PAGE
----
Reiulf Ramstad Arkitekter has earned a reputation over the last years for creating bold, simple architecture with a strong connection to the Scandinavian context. With the opening of the new Romsdal Folk Museum in Molde, Norway, the Oslo-based studio showed once again that their design approach is rooted in rationality and sustainability.
This remarkable building will house one of the country’s largest exhibits on the folk history and identity of the entire region. The architects have created the sharp angular roofline as a symbolic landmark, to highlight its meaning and function through a dramatic architectural expression. Located in the city center, the building’s design refers to the urbanity and morphology of the town; the pointed structure is a direct reference to the surrounding mountains. The whole project has been clad in locally-sourced pinewood which contributes to the Norwegian tradition of timber and sustainable construction. Even the angled ceilings on the inside are covered with elegant strips of pine, illuminated by beautiful lighting fixtures.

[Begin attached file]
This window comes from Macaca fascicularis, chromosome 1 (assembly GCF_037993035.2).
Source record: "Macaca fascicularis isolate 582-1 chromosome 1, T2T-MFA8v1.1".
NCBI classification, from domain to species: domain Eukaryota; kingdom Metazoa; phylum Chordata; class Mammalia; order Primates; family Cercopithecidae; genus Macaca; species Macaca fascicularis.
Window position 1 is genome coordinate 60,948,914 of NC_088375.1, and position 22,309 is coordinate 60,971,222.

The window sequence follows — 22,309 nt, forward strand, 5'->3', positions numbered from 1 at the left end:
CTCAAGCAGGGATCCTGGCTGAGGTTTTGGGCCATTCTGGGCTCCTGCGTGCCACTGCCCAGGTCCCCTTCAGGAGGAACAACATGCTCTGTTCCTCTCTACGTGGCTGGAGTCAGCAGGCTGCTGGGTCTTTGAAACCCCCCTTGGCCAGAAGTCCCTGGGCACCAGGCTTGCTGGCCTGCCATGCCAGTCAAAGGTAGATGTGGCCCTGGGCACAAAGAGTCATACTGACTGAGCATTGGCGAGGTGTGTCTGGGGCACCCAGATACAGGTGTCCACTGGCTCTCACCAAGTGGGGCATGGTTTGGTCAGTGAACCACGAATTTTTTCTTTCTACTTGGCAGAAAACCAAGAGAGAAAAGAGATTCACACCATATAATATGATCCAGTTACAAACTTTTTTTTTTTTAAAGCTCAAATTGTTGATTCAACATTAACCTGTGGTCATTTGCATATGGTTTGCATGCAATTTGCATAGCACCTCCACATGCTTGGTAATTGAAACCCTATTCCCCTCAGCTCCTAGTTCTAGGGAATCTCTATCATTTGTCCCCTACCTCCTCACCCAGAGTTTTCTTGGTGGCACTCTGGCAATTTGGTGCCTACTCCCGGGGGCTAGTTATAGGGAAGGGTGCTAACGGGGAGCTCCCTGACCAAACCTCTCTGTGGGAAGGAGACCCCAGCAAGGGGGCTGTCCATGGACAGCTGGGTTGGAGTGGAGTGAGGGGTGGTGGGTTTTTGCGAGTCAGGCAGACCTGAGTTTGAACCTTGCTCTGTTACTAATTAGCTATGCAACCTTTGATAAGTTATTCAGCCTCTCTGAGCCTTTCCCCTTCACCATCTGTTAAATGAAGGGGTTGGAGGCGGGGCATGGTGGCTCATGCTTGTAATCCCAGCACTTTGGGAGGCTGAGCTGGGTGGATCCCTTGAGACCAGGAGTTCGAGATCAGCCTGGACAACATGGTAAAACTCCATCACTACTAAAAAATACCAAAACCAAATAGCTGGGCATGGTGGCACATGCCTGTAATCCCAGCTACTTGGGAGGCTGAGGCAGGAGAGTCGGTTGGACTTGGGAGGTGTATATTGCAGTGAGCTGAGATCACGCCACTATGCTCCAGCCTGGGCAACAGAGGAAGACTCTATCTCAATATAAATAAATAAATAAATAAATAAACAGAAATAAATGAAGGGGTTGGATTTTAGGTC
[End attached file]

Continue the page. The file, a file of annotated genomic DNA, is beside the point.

While the different pitches of the roof create a striking form, the plan geometry is quite simple; large sliding doors separate the permanent and temporary exhibition areas, giving the curators the flexibility to combine or separate the spaces. The generous rectangular windows animate the composition of the envelope and underline the verticality of the project. These different openings filter the daylight in such way that the internal spaces are enriched by gradations and translucency nuances. However, the main exhibition rooms are black boxes, giving the curators total control of artificial lighting in these areas. All the glazing units have high-energy performance glass, some with silk printed colours and patterns.
Take a look a these stunning photographs below.
If you like the work of Reiulf Ramstad Arkitekter, you’ll love this stunning holiday home!
P.S. I just launched my latest painting collection and you can now shop my art here!